Because: During birth, the midwife is at the side of the woman giving birth and provides patient, empathetic and appreciative care. Midwives know soothing hand movements and integrate the partner into the birth process. You have a great knowledge of birth positions, birthing postures and their Beneficial effect in the different phases of birth. Massages, breathing instructions and a holistic view of the birth process are just as much a part of comprehensive midwifery care as watchful restraint at the right moment.

Intervening at the right time or holding back on action requires experience and confidence. "Skillful non-intervention is probably the greatest art in obstetrics!", experienced midwives know. Waiting, observing, giving time to the child and the birthing woman without intervening – all of this supports a natural birth process in a wonderful way.

Giving birth in motion – different birth positions

One of the most important laws of physics, gravity, can also be applied to birth. In addition, different birthing positions help the pelvis to widen an average of one to two centimeters, relieve back pain, provide active support, make breathing easier, improve oxygenation, and increase the release of "happy hormones" (endorphins).

Prone position

Gravity acts more strongly on the baby’s body in a bent-forward position and the baby’s head is more easily lifted into the sacral cavity. In the transition period, when the cervix is already fully open, the baby must rotate through the pelvis and step deeper into the birth canal.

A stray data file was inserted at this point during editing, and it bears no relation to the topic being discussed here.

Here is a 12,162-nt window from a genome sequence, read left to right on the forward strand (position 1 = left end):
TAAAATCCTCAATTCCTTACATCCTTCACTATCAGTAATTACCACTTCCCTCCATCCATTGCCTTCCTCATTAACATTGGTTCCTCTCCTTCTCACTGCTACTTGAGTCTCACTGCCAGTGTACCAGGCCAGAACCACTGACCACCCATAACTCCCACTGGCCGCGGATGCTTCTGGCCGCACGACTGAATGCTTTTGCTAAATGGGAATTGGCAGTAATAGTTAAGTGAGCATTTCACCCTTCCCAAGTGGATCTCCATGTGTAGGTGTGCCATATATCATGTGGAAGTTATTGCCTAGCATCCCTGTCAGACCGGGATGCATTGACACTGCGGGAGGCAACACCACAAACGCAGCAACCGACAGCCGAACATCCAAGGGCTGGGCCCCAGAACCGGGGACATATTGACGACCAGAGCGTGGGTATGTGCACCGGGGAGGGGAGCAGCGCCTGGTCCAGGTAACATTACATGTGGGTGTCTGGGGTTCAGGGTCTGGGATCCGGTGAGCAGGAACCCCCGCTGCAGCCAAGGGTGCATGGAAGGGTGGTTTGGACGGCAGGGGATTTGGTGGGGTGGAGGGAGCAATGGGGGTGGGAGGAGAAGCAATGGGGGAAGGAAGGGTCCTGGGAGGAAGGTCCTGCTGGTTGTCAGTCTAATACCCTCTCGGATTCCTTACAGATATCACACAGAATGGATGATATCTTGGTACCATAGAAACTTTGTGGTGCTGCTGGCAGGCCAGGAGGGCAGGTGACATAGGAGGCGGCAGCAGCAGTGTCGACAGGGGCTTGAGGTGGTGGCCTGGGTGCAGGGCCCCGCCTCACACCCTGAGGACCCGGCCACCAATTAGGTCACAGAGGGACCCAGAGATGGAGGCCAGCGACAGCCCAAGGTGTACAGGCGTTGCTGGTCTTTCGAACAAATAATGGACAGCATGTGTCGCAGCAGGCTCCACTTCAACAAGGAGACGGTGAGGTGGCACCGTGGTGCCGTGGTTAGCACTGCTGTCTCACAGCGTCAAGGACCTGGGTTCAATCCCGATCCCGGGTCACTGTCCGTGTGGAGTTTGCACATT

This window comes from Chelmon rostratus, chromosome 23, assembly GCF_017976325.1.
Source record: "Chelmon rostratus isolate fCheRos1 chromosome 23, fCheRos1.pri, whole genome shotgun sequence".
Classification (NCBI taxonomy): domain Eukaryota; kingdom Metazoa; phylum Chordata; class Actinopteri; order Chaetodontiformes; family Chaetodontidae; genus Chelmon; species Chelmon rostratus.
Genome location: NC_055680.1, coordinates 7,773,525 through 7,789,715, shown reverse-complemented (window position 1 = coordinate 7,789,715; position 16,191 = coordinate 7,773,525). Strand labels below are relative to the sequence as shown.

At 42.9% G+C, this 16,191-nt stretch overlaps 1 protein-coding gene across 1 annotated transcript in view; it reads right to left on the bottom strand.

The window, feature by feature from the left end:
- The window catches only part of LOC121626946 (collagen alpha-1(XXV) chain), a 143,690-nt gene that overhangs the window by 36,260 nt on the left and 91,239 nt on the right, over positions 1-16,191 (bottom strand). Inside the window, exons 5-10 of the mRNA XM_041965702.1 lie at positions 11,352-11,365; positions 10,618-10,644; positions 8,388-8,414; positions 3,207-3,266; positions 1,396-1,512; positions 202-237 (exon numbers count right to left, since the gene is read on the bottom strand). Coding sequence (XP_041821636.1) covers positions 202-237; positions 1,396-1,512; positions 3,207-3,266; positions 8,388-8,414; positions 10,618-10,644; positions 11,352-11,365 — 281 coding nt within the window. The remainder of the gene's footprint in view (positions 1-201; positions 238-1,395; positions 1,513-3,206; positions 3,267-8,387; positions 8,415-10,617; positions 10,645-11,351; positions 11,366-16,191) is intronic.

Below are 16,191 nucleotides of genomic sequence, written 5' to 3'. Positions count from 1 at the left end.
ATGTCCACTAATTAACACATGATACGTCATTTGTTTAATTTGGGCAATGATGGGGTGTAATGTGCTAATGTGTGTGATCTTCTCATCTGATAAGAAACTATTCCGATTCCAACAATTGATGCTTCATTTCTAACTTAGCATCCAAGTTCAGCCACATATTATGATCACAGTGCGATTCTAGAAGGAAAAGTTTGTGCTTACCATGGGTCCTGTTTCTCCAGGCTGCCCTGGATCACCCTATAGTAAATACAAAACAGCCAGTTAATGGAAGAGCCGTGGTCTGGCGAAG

Asymmetrical position

Good to know: Where the ischial spines protrude laterally into the bony pelvis is the narrowest point of the entire birth canal. To pass them well, asymmetrical positions are suitable. When you put one leg on an armchair or climb stairs, the small bony prominences are no longer exactly in one plane and the baby gets more space on its way through this neuralgic place.

Upright birth positions

With a stable position on the ground, not only birth becomes a self-determined experience, but also pelvic mobility becomes greater. The contractions are used more effectively and gravity does its part. In the free deep squat, squatting on the wall bars or with the support of a birthing stool, there is an increase in the diameter of the pelvic outlet. Whoever squats down for the birth optimizes the birth axis and shortens the birth path.

Quadrupedal position

In the quadruped position, on the other hand, gravity has hardly any effect on the cervix. This can be important if the baby’s head has not yet assumed the optimal position or if a residual part of the cervix delays the birth.

Lateral and supine position

Of course, horizontal birth positions also have their place in obstetrics. They provide safe positioning after medication administration or in cases of weak circulation. Helping tired women to recover well during labor pauses. If used carefully, the rotation of the child’s head can be favorably influenced and a raised pelvis can be used to better deal with the premature urge to push.